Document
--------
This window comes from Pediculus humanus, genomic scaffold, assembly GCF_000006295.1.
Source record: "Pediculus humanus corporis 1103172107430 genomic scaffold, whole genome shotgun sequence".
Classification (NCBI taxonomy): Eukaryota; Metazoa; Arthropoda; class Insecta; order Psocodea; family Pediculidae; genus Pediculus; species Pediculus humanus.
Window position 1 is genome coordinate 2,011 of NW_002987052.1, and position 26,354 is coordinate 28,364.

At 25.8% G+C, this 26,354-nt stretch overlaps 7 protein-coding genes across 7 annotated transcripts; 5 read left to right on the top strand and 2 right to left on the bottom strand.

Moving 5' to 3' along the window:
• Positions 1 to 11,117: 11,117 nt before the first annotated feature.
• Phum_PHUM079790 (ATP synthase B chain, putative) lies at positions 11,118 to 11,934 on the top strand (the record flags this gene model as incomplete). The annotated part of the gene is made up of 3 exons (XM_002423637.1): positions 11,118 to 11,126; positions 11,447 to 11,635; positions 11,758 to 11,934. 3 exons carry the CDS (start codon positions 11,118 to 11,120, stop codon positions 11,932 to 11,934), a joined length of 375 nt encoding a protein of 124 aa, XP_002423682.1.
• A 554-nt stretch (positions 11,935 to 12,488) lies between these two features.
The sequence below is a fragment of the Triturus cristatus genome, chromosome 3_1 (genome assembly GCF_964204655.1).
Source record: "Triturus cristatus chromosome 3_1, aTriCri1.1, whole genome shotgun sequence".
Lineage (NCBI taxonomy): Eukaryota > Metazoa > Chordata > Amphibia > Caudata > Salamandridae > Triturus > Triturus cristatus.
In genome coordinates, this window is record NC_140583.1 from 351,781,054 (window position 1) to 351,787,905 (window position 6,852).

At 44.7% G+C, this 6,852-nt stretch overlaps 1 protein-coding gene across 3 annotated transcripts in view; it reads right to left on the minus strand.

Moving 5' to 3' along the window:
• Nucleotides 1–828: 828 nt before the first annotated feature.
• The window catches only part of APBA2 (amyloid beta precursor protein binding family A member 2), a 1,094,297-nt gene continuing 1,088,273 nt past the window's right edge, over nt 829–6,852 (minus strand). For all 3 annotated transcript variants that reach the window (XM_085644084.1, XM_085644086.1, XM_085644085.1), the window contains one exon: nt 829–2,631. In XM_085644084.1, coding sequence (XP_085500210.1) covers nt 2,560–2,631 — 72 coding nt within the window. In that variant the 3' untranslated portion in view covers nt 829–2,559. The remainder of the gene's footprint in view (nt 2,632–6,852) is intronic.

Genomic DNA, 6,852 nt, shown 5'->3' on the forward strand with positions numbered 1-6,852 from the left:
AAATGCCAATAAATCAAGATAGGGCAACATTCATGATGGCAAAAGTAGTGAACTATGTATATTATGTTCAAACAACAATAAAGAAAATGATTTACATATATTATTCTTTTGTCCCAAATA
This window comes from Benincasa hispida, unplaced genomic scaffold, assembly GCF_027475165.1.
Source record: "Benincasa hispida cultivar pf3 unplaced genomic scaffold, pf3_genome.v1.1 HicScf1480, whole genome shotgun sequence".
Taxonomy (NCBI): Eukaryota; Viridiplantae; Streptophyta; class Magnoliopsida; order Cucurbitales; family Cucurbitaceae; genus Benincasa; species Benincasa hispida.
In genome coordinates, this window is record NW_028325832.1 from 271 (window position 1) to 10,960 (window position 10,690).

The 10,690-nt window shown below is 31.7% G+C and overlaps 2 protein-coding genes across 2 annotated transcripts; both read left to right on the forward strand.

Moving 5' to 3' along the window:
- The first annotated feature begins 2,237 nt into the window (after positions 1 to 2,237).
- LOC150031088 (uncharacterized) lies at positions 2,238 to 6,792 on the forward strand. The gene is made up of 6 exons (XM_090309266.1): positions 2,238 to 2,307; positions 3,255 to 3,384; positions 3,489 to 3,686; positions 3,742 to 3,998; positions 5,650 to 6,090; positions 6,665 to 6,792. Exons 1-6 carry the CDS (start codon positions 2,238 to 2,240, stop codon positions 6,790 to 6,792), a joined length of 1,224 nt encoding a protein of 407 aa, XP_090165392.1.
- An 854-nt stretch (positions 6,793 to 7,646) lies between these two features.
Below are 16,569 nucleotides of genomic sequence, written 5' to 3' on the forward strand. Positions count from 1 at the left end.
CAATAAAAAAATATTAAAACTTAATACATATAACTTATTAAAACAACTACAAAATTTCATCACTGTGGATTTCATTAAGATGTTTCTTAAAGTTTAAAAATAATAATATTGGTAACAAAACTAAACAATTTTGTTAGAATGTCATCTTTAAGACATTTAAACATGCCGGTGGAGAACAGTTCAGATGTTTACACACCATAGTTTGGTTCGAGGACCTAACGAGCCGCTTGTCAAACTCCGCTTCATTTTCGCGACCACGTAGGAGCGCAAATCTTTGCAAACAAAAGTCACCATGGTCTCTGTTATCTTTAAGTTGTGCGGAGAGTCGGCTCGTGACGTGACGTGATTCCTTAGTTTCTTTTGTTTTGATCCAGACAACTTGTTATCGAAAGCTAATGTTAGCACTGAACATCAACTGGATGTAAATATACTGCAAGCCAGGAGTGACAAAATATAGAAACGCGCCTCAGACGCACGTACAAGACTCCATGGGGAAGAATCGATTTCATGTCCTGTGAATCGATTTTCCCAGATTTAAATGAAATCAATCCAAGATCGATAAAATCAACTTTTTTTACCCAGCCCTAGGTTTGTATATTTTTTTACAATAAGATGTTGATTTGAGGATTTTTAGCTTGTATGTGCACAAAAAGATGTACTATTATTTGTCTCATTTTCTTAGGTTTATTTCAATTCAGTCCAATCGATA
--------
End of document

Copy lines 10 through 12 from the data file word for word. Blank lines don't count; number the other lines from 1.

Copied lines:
The sequence below is a fragment of the Triturus cristatus genome, chromosome 3_1 (genome assembly GCF_964204655.1).
Source record: "Triturus cristatus chromosome 3_1, aTriCri1.1, whole genome shotgun sequence".
Lineage (NCBI taxonomy): Eukaryota > Metazoa > Chordata > Amphibia > Caudata > Salamandridae > Triturus > Triturus cristatus.